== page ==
Didn’t mention Oscars 2021 here on Sunday. Didn’t watch it. Didn’t care. Apparently we weren’t the only ones, as it turned out the smallest viewership ever.
Only 9.85 million viewers tuned into Sunday’s ceremony where Searchlight’s “Nomadland” took the top prize and Netflix walked away with the most wins. That’s a nearly 59% drop from the 23.6 million viewers that turned on their TVs for the program last year, according early fast national numbers released by Nielsen.
We suggested several times last year that they should just lump 2020 and 2021 into one large celebration and awards show. There just weren’t enough movie theater releases and all the major titles, with some exceptions were pushed off to 2021 and beyond. The Academy couldn’t see skipping an annual tradition and pushed on.
What the result was a playing field that favored lesser known, smaller budget films. That’s not necessarily a bad thing, but Nomadland was the best movie in 2020, really? I don’t know. Anthony Hopkins acting in The Father was great, but was he the best actor of every movie in 2020? Maybe.
Bottom line: it’s done, over and now we can look at 2021. It’s already off to a stronger start than 2020. There should be more interest in the Oscars in 2022, maybe.
We didn’t watch The 2021 Golden Globes on Sunday, did you? Seems like a lot of people didn’t bother.
The blame, at least according to the Deadline article, is on the pandemic. It’s easy to blame most anything bad on that these days, but is it really that simple?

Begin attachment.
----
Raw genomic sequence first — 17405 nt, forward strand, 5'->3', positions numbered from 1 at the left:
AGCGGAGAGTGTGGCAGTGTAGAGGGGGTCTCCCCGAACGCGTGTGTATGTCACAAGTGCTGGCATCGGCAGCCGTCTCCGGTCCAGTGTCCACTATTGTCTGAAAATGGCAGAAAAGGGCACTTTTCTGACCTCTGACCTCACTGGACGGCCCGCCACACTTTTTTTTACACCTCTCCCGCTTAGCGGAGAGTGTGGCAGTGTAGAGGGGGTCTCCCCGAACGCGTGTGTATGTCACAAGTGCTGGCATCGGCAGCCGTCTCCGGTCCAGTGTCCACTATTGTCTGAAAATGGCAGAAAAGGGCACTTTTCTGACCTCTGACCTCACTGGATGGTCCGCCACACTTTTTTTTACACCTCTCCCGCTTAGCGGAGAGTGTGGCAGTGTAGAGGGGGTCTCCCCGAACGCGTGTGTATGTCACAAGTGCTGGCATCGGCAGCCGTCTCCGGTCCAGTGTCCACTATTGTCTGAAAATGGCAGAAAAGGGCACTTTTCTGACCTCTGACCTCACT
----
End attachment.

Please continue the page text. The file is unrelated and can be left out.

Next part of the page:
Now, even as these early numbers have all the metrics of an all-time NBC low, let’s be honest, all of these comparisons are a bit apples to avalanches. As with almost everything in Hollywood and the wider world, the pandemic has played havoc with the calendar and the format. Absent much of the atmosphere that gives the Globes its appeal, last night’s glitchy and semi-virtual ceremony also aired nearly two months later than the 2020 show. So, no vital NFL lead-in and little holiday-season spillover, are but two major differences. Additionally, like with the viewership low of the 2020 Emmys, we have seen the Nielsen results of a number of coronavirus-impacted awards shows and other big-ticket events shrink over the past year.
Perhaps the bigger question is what does this mean for the Oscars? We’re on record saying they should have just skipped it this year and included 2020 and 2021 in one big celebration in 2022 (see: Oscars 2021 Still On As Planned As In-Person Event, Not Zoom or Virtual). The pool of movies for consideration is inarguably smaller. Some good candidates in there and some that will be overlooked. If the Oscars are a (mostly) virtual event, and they aren’t supposed to be from early reports, don’t expect those viewing numbers to fare better.